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Bought and Sold

Living and Losing the Good Life in Socialist Yugoslavia

Patrick Hyder Patterson

Publication Year: 2011

Yugoslavia was unique among the communist countries of the Cold War era in its openness to mixing cultural elements from both socialism and capitalism. Unlike their counterparts in the nations of the Soviet Bloc, ordinary Yugoslavs enjoyed access to a wide range of consumer goods and services, from clothes and appliances to travel agencies and discotheques. From the mid-1950s onward the political climate in Yugoslavia permitted, and later at times encouraged, a consumerist lifestyle of shopping, spending, acquiring, and enjoying that engaged the public on a day-to-day basis through modern advertising and sales techniques. In Bought and Sold, Patrick Hyder Patterson reveals the extent to which socialist Yugoslavia embraced a consumer culture usually associated with capitalism and explores the role of consumerism in the federation's collapse into civil war in 1991.

Patterson argues, became a land where the symbolic, cultural value of consumer goods was a primary factor in individual and group identity. He shows how a new, aggressive business establishment promoted consumerist tendencies that ordinary citizens eagerly adopted, while the Communist leadership alternately encouraged and constrained the consumer orientation. Abundance translated into civic contentment and seemed to prove that the regime could provide goods and services equal to those of the capitalist West, but many Yugoslavs, both inside and outside the circles of official power, worried about the contradiction between the population's embrace of consumption and the dictates of Marxist ideology. The result was a heated public debate over creeping consumerist values, with the new way of life finding fierce critics and, surprisingly for a communist country, many passionate and vocal defenders.

Published by: Cornell University Press

Title Page, Copyright

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pp. i-vi

Contents

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pp. vii-viii

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Acknowledgments

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pp. ix-xii

...Yugoslavia is hard to understand. To the extent that I have been able to make some sense of it, that success is built on the extraordinary work done by other scholars. The list could go on and on, but I do want to offer special thanks to those Yugoslav specialists from whom I have learned so much over the years, through so many lively conversations about Yugoslavia and...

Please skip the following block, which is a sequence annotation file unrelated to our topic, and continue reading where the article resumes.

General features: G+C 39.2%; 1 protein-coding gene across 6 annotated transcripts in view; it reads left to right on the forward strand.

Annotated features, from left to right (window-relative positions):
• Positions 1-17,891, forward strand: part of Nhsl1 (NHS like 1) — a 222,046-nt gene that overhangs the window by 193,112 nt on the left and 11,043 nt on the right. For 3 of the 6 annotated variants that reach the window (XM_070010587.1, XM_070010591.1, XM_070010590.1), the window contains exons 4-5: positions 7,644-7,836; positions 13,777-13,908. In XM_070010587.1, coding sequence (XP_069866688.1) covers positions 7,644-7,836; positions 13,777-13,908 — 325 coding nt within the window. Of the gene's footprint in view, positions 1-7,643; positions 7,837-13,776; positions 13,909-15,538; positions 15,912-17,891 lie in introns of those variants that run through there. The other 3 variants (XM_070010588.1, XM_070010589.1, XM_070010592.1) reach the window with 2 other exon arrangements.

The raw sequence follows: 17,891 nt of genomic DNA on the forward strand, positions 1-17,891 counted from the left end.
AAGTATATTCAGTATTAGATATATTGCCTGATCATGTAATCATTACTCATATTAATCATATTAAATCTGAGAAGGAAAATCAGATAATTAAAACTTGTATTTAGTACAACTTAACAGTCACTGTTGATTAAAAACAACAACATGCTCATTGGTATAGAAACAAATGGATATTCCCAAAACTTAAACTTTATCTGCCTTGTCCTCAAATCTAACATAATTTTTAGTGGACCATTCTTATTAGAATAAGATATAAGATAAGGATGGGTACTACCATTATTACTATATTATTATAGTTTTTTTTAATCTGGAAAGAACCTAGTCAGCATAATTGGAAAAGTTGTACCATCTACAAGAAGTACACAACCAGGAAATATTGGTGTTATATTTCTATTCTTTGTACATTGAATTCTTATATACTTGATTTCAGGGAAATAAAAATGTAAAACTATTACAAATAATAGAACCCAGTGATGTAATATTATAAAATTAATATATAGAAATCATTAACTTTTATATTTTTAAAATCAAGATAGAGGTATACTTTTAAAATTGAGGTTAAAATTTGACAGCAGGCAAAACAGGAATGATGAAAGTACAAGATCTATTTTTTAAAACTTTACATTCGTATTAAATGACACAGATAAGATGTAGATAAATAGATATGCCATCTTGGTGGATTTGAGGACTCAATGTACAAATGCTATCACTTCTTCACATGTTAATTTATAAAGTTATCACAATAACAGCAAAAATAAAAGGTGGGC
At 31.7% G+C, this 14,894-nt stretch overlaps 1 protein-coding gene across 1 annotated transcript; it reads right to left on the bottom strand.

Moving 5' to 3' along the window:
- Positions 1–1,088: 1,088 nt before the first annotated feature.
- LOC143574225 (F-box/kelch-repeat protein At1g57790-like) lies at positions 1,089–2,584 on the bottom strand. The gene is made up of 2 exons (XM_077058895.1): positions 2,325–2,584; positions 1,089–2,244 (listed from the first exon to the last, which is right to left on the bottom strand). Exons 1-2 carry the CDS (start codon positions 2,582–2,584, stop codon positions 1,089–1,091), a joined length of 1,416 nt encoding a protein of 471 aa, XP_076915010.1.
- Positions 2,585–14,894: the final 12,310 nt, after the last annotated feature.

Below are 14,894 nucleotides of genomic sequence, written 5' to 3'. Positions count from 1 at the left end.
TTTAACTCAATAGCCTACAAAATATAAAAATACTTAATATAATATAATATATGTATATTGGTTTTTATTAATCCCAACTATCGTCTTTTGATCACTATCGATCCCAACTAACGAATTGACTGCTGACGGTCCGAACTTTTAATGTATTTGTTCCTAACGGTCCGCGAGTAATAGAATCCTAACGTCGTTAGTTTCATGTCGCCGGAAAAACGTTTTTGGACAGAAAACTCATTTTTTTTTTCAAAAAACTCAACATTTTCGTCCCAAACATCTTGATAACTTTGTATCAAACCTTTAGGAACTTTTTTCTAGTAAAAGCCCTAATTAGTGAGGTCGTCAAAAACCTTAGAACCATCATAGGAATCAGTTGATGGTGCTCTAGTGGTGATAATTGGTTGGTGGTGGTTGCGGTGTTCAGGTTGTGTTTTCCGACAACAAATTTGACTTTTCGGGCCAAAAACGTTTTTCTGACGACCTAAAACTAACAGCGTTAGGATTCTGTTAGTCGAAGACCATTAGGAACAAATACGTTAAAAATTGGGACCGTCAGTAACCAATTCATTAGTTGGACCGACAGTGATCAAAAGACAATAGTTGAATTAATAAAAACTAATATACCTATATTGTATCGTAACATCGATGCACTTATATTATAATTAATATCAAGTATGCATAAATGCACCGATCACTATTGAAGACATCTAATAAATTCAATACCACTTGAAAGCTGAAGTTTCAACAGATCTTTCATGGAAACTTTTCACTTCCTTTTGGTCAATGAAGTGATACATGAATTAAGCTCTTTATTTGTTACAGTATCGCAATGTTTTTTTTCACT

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A Note on Archival Sources

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pp. xiii-xiv

...In most if not all cases individual pages within an archival unit have not been numbered in the course of archival processing to date, so references to individual archival documents have been cited when possible with details as to titles, authors, and dates suffi cient to facilitate identification...

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Prologue: The Good Life and the Yugoslav Dream

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pp. xv-xx

...Refl ecting on socialism in Yugoslavia at the close of its first decade, Milovan Djilas complained that his country’s Communist Party and state officials had betrayed the promise of their own revolution by creating a New Class: an exclusive coterie of apparatchiks seduced by the material trappings of the power they enjoyed, entrenched in their control of...

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Introduction: Getting It

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pp. 1-18

...This book explains something that was simply not supposed to happen: for all their emphasis on material prosperity and social welfare, socialist states were not supposed to generate “consumer societies” where shoppers’ desires supplanted genuine human needs and where the symbolic, expressive, cultural value of the goods and services purchased became...

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1. Living It

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pp. 19-48